The day Ana and I became trained and licensed foster parents, we naively stepped into a strange dichotomous world. It’s a place where some view a singular event as unfair, cripplingly painful, and wrong, yet it is just and immensely joyful to others. We have been selfless heroes doing a deeply admirable thing for the greater good of all and, yet to others, they were heartless acts at the hands of cold-blooded opportunists.
On January 7/2017, Ana and I went to a place in Las Vegas called Child Haven. The Department of Family Services had emailed us a long list of names with details about children that needed foster homes in the hopes that we would choose one or more and bring them home to care for them. Ana prayed, then looked at the list, and one little boy stood out to her. She believed that God led her to this little boy and we were supposed to give him a home.
When we arrived the complex was bursting with children of all ages that had “come into care.” In plain English that translates into they had experienced the trauma of being taken from their family after an event so dangerous to them that it would warrant that, then transported to a government holding facility to wait in the hope of placement with a foster family.
Shortly after checking in, a very kind and helpful worker brought us a bundled up little baby boy. Kwamane had been there for two weeks. That was two weeks of his young life without his loving mother doing what she had been doing since his birth. Holding him, cooing, loving, reassuring, feeding and meeting his every need. You can visualize what that would do to a four-month-old child. He needed her but she couldn’t be there. We were the only other option and there was no way we were going to leave that place without him. He was one of the fortunate ones.
He needed to be processed before we took him home, and that included a visit with the nurse. Her station was inside the facility where the children of that age group were staying. It took our breath away. So many little innocent souls there and so few arms and soft voices to go around. Cribs lined the hallways. The staff were doing their best, but it’s a government facility, and to say they were short-staffed and overwhelmed would be grossly understating the reality of what they face on a regular basis. There simply aren’t enough good foster homes to meet the demand.
Ana was crying when we left. Some were tears of joy as she held Kwamane in her arms knowing we were going to do something good for him and his family. But most were from the pain of knowing we had to leave so many helpless little souls behind. All we could do was pray.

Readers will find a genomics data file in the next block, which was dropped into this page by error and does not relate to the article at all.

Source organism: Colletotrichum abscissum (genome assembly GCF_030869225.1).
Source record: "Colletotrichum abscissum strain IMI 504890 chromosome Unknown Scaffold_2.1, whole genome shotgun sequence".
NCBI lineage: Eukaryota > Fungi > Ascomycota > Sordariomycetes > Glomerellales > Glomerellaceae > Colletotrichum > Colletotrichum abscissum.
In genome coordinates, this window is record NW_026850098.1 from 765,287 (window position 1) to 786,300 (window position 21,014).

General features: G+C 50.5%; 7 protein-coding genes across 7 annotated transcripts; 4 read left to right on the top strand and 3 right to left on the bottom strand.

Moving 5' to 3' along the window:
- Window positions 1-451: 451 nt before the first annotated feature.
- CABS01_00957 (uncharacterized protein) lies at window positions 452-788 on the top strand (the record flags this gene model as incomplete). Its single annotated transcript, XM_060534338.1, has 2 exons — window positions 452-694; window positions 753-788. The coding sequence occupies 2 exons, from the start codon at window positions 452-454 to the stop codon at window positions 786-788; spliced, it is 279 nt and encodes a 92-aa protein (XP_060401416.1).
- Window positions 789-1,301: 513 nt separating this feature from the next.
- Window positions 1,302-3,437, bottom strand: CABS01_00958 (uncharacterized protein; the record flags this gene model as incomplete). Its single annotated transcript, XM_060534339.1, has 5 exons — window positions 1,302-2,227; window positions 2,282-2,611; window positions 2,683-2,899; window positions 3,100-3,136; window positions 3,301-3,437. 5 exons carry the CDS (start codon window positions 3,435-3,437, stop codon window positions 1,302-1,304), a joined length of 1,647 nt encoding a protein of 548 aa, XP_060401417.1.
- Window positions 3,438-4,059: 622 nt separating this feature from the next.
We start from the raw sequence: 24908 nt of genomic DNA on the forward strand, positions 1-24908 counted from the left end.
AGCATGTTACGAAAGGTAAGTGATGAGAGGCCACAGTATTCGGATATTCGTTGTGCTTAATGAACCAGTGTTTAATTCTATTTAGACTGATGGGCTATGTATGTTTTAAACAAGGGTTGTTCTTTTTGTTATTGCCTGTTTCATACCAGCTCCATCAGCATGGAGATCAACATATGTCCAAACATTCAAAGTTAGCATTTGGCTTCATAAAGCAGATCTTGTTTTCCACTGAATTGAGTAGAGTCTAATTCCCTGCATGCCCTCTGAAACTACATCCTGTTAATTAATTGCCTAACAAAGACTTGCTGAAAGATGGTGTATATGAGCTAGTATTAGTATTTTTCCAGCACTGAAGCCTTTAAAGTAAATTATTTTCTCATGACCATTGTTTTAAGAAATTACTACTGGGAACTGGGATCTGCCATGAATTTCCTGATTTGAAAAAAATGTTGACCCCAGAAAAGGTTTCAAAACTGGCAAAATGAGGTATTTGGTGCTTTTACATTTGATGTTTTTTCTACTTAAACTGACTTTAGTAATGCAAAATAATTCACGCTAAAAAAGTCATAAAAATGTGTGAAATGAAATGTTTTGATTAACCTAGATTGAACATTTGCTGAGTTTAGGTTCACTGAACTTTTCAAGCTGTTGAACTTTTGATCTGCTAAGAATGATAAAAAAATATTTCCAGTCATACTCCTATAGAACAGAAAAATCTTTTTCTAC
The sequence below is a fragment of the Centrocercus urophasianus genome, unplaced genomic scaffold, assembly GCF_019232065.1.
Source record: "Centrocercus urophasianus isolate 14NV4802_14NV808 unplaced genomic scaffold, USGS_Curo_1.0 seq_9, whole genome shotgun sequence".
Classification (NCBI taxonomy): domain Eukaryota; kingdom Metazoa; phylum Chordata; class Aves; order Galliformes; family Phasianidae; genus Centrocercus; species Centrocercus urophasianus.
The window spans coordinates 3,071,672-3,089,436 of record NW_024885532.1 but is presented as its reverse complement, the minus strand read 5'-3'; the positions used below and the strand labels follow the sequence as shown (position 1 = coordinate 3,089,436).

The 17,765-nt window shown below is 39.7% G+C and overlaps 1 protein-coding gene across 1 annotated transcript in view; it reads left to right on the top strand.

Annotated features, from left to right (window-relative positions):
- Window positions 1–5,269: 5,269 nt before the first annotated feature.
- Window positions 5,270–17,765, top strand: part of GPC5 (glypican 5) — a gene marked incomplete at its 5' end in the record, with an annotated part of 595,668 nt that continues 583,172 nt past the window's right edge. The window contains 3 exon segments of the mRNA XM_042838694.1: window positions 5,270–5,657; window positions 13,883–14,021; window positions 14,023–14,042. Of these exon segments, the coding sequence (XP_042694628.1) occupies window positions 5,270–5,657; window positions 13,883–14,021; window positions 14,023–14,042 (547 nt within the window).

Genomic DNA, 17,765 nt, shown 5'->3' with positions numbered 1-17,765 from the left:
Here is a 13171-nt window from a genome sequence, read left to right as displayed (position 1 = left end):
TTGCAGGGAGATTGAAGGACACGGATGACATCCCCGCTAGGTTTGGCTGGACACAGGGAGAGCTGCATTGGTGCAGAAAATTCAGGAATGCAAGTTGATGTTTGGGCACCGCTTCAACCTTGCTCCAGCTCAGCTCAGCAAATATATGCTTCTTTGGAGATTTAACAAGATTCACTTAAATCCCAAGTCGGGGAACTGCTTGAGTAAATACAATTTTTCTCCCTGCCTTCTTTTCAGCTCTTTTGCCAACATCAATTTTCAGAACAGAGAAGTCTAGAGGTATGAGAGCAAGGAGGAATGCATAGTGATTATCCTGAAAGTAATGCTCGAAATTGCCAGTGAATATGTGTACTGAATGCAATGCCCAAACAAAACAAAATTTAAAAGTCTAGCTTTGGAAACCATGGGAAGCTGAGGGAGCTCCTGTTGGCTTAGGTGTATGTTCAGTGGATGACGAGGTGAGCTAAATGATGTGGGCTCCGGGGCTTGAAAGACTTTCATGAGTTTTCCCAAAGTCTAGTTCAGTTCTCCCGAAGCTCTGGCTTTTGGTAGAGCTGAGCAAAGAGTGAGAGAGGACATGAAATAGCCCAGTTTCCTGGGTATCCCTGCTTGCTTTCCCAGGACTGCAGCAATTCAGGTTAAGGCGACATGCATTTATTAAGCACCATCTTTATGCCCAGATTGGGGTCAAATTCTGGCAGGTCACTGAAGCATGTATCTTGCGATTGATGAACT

From that day until six weeks ago, we have spent every day of his life with him. At first we were not his mom and dad, just people that met his basic needs. Sleep was sporadic; his tears were less so. But Ana never wavered and was with him night and day, holding, consoling, feeding, and caring for his every need. He didn’t want to be alone, he had breathing issues, so she slept in his room. There were frequent doctor appointments, visits with workers, later on there were therapists and family visitation, and through all of it, Ana was there.
You can’t give that much of yourself to a child, a precious child of God, and not build a bond. It’s what you should expect. In fact, it’s what you should hope for if you love that child. Even if that bond is between the child and a caregiver filling in for the biological mother when she can’t be there. Sadly, yet understandably, so many on the other side of the equation don’t see it that way.
But Kwamane’s mother did.
Three months into us raising him, she was released from jail, and we met her during a weekly scheduled visit at a family services facility. She observed her baby closely, and us, and our interactions with him and she saw the bond we had built with him. She quietly said that she had prayed that his foster family would be Christians and that we must have truly loved and cared for him because he was so happy and comfortable with us.
She had made some mistakes, but it was clear that she loved her child deeply.
Over the coming months, we built a relationship with her based on respect, and a trust began to develop. Crystal followed her case plan, turned her life around, and in 2019 she legally reunited with Kwamane, and the DFS case was closed. Kwamane continued to live with us, no longer our foster son, but we continued to raise him along with our other children. We had become a family at this point, Crystal included, and in the spring of 2020, Ana and I legally adopted her.
We were helping her get on her feet, knowing full well that one day she would take him and go live on her own. She wanted to raise him and be his mom and we supported that decision.
That day came six weeks ago.